On Tuesday afternoon (March 8th), former Alice in Chains bassist Mike Starr was found dead in Salt Lake City, Utah. The founding member of the seminal Seattle band was 44 years old and had struggled with addiction his entire life. His passing sent shockwaves through the rock world, and his death has devastated friends, fans and his former bandmates. In recent years, Starr had become more famous for his stint on "Celebrity Rehab" than he ever was as a musician, but his legacy as a key member of Alice in Chains should not be understated.
The core sound of Alice in Chains was as much about Starr as it is about Jerry Cantrell's guitar sludgy guitar licks or late singer Layne Staley's wails from the crypt. The low end of the sonic spectrum was not as important to a lot of the other bands who came up during that era (Pearl Jam bassist Jeff Ament always seemed like he'd be more comfortable in a jam band, while Nirvana four-stringer Krist Novoselic mostly provided color for Kurt Cobain's guitar riffs, "Come As You Are" notwithstanding), but in order to nail Alice in Chains' particular brand of brutality, Starr's bass was key. The brutality on the low end was terrifying, and the punch of early Alice in Chains hits like "Man in the Box" would be impossible without Starr's muscular chops.
Starr shared writing credit on two songs in the AIC catalog: "It Ain't Like That" from Facelift and "Rain When I Die" from Dirt. "It Ain't Like That" is a typical grinder, but "Rain When I Die" is something else entirely. Star's bass opens and anchors the song with a Ginsu-sharp bass roll that provides a bed for some Cantrell riffing before the main hook kicks in. "I think it's gonna rain when I die," Staley moans in the chorus. There's certain a storm front moving through the rock world today.
Wednesday, March 9, 2011
Los Angeles (CNN) -- You wouldn't have expected Charlie Sheen to go quietly after his increasingly bizarre behavior prompted his TV bosses to fire him from "Two and a Half Men," and Sheen would not want to disappoint you.
He spewed an eight-and-a-half-minute, grandiloquent, profanity-laced tirade online late Tuesday, a day after he was sacked.
At first Sheen comes across like a college student who's read too much of the Beat writers Jack Kerouac or Allen Ginsberg, referring to himself as the "raven-wise, Gibson-shredding napalm poet before you, alone and unshackled.
"Oh how they once begged to attend my perfect banquet in the nude," Sheen intones. "Now they just beg for the keys to my gold."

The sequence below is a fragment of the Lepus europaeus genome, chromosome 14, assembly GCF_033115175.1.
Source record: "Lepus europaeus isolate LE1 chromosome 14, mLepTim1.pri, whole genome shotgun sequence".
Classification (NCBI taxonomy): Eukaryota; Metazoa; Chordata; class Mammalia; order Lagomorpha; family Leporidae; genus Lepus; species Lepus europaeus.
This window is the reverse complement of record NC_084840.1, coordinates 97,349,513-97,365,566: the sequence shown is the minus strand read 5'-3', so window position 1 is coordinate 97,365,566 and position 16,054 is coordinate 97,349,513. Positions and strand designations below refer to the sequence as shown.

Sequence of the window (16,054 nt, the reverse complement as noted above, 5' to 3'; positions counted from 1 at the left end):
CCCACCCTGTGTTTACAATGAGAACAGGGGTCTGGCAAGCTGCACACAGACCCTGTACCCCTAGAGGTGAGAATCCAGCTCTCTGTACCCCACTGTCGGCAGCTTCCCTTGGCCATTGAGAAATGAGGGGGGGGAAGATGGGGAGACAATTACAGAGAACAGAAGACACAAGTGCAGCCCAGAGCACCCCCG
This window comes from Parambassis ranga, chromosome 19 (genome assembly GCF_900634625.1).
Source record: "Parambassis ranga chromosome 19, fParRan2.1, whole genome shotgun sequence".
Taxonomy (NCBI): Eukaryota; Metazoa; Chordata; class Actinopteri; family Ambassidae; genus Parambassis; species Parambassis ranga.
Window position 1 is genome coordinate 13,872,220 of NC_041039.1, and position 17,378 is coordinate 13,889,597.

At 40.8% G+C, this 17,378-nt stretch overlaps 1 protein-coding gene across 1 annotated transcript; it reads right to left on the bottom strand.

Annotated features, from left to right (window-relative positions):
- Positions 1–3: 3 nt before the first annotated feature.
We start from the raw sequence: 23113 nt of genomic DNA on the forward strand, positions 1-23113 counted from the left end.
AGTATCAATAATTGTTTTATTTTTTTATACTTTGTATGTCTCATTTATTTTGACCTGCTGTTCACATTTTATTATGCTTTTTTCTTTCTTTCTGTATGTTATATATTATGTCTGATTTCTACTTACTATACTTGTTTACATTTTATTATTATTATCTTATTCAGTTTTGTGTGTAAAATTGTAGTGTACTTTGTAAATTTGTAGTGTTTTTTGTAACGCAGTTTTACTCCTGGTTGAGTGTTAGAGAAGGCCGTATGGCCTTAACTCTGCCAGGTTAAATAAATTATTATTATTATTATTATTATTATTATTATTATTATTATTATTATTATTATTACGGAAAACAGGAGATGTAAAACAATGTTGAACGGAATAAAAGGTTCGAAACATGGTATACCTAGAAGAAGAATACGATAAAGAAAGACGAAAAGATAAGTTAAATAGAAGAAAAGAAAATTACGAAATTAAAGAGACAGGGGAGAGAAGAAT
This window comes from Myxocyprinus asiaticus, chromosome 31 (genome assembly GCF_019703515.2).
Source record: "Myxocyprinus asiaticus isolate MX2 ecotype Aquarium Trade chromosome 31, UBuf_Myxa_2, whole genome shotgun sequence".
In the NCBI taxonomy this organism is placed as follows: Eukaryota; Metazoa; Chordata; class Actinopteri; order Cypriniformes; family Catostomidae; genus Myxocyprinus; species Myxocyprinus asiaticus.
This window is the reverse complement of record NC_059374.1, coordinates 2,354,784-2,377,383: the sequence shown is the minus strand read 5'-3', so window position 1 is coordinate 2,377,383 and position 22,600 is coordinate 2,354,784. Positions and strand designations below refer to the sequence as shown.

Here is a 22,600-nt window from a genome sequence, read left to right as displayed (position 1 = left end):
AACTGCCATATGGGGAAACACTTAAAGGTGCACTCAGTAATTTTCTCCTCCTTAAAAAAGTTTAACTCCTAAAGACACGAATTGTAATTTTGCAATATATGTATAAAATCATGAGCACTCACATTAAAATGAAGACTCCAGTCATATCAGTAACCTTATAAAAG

He calls himself the "Malibu Messiah" and repeatedly refers to himself as a warlock.
But, clearly reading a prepared speech in video recorded live on Ustream.com, Sheen goes on long enough to make it hard for viewers to laugh off his rant.
Chuck Lorre, the creator of the program that starred Sheen for eight years, comes in for the greatest abuse.
"I see you, you little worm, I see you behind your plastic smile, your bitchy pout, and your desperate need to be liked," Sheen says, calling the TV executive "Chuck E. Cheese Ball," not using Lorre's full name.
He accuses Lorre of "narcissism, greed (and) hatred of yourself -- or women," one of several moments in the video that should give armchair psychiatrists plenty of material to mine.
He says of CBS chief executive Les Moonves: "You gave me your word so you gave me nothing. It must really suck being your missus," again mangling the name.
"A high treason has occurred," he concludes. "The scales of justice are in a state of radical disarray. Together we must right this infantile wrong. Stay tuned, good soldiers. I'll see you all on the battlefield. Dogspeed."
The video ends with helicopter sound effects and a single person clapping.
Warner Bros. Television fired Sheen Monday.
"After careful consideration, Warner Bros. Television has terminated Charlie Sheen's services on 'Two and a Half Men,' effective immediately," the company said in a statement.
Sheen, 45, has been known for his highly publicized marital, legal and substance abuse problems as much as his acting.
The show was put on hiatus after he entered a rehabilitation program in January, and production was halted after Sheen blasted Lorre and Alcoholics Anonymous in a February 24 radio interview.
Behind Charlie Sheen's firing Dr. Drew: Sheen suffering from hypomania Charlie Sheen officially fired
He has followed that up with a series of interviews in which he threatened to sue CBS for shutting down the show, demanded a raise from $2 million to $3 million per episode and insisted he was "clean, focused and ready to get back to work."
"I feel more alive, I feel more focused, I feel more energetic," Sheen told CNN's "Piers Morgan Tonight" last week. "I'm on a quest to claim absolute victory on every front."
Amid his professional squabbles with Warner Bros. and CBS, Sheen's estranged wife, Brooke Mueller, won a court order removing their twin sons from Sheen's home after she told authorities he had threatened to cut her head off, "put it in a box and send it to your mom." In an interview with NBC's "Today Show," Sheen denied making the threat and insisted the quote was fabricated.
Sheen earlier pleaded guilty to a misdemeanor assault charge involving Mueller in August 2010, receiving a sentence of 30 days probation, as well as rehabilitation and anger-management counseling. The following October, adult-film actress Capri Anderson accused Sheen of terrorizing her during a drunken rampage in a room at the Plaza Hotel in New York; Sheen sued her in November, claiming she tried to extort money from him.
And Sheen's second wife, Denise Richards, accused Sheen of physically and verbally abusing her and threatening her life.
She obtained a restraining order against him in 2006. The couple divorced that year, and Richards has custody of their two daughters.
Warner Bros. Television is a division of Time Warner Inc., also the parent company of CNN.